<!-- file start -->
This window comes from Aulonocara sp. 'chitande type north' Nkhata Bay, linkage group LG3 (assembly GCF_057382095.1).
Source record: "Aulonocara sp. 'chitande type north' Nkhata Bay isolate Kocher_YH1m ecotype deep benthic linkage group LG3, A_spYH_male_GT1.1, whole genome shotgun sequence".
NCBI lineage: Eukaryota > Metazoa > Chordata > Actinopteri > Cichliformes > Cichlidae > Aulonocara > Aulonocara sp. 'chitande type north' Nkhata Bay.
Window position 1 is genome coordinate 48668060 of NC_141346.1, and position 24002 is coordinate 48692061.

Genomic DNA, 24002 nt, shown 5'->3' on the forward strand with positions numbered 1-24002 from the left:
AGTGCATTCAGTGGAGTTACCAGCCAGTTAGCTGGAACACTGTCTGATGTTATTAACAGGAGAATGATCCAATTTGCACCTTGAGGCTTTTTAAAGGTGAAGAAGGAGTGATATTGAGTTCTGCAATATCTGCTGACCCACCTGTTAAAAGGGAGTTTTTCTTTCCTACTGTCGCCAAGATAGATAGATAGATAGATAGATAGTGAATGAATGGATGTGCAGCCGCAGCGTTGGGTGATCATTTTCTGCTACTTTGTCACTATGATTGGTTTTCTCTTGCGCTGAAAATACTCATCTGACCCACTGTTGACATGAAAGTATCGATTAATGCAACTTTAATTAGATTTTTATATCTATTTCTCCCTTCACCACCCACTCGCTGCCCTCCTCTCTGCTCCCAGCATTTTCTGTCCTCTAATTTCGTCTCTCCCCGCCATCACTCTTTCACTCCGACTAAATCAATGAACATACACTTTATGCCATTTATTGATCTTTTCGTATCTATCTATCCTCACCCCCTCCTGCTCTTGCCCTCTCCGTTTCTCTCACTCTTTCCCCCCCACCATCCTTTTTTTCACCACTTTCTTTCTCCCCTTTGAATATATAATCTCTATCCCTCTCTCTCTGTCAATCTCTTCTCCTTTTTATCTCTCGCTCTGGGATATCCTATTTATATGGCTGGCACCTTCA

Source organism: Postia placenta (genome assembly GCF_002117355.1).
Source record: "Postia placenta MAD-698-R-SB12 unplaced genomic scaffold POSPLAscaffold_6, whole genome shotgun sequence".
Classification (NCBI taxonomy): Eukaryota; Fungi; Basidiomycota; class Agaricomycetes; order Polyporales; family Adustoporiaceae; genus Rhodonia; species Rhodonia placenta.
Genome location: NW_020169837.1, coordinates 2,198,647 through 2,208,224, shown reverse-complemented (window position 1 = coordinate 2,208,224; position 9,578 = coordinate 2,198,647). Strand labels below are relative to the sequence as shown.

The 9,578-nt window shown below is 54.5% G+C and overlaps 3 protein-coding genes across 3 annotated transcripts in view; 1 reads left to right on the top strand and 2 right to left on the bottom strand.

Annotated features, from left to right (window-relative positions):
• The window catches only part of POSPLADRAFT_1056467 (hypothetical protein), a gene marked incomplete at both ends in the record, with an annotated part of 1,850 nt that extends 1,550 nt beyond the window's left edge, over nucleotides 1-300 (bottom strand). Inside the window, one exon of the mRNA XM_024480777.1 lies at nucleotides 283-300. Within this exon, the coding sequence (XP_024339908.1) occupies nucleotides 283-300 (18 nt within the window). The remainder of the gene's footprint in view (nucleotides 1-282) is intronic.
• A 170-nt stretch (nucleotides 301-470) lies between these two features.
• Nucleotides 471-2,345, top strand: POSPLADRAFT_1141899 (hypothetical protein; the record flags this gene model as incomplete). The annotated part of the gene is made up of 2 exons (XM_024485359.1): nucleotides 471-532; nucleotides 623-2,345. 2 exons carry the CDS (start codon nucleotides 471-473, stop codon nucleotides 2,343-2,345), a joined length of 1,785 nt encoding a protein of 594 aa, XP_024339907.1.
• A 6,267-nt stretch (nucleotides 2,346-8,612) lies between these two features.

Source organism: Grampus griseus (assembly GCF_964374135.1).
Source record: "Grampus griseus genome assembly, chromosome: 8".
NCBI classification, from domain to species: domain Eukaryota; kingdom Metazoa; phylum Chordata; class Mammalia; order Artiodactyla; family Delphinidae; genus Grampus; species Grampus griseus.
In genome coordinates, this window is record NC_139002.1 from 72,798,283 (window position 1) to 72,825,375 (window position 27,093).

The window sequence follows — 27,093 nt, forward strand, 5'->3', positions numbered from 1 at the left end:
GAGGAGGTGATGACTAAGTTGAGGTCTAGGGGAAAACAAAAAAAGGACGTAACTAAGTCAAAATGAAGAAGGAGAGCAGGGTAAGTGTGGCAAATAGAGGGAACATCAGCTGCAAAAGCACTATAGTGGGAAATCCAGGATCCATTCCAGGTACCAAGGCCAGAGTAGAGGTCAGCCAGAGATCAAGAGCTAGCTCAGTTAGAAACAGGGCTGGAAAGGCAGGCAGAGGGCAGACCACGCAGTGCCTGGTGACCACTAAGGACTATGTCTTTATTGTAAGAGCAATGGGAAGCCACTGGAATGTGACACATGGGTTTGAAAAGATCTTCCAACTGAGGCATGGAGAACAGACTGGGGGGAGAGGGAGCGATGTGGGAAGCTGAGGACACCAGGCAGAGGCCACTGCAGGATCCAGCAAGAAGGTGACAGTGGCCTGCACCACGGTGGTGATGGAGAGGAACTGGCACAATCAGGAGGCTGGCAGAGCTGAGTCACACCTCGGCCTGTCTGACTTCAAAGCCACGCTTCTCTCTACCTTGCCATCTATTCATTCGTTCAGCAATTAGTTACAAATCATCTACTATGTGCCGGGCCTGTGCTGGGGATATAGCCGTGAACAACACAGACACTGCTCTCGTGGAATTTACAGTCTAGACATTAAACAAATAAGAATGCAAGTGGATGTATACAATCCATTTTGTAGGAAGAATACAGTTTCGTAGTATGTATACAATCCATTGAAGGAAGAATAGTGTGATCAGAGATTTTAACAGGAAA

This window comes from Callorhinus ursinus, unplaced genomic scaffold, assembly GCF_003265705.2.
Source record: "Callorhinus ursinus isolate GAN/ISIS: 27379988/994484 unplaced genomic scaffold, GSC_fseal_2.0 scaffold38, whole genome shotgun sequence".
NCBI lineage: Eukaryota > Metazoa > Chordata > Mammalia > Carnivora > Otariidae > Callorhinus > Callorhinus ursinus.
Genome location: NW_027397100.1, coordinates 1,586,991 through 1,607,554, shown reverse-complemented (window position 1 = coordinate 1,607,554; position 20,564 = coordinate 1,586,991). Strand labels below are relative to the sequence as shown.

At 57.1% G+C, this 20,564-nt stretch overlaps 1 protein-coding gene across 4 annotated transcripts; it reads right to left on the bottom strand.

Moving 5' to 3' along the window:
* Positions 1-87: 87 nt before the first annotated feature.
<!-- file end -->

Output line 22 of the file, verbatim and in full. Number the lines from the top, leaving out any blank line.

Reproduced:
GAGGAGGTGATGACTAAGTTGAGGTCTAGGGGAAAACAAAAAAAGGACGTAACTAAGTCAAAATGAAGAAGGAGAGCAGGGTAAGTGTGGCAAATAGAGGGAACATCAGCTGCAAAAGCACTATAGTGGGAAATCCAGGATCCATTCCAGGTACCAAGGCCAGAGTAGAGGTCAGCCAGAGATCAAGAGCTAGCTCAGTTAGAAACAGGGCTGGAAAGGCAGGCAGAGGGCAGACCACGCAGTGCCTGGTGACCACTAAGGACTATGTCTTTATTGTAAGAGCAATGGGAAGCCACTGGAATGTGACACATGGGTTTGAAAAGATCTTCCAACTGAGGCATGGAGAACAGACTGGGGGGAGAGGGAGCGATGTGGGAAGCTGAGGACACCAGGCAGAGGCCACTGCAGGATCCAGCAAGAAGGTGACAGTGGCCTGCACCACGGTGGTGATGGAGAGGAACTGGCACAATCAGGAGGCTGGCAGAGCTGAGTCACACCTCGGCCTGTCTGACTTCAAAGCCACGCTTCTCTCTACCTTGCCATCTATTCATTCGTTCAGCAATTAGTTACAAATCATCTACTATGTGCCGGGCCTGTGCTGGGGATATAGCCGTGAACAACACAGACACTGCTCTCGTGGAATTTACAGTCTAGACATTAAACAAATAAGAATGCAAGTGGATGTATACAATCCATTTTGTAGGAAGAATACAGTTTCGTAGTATGTATACAATCCATTGAAGGAAGAATAGTGTGATCAGAGATTTTAACAGGAAA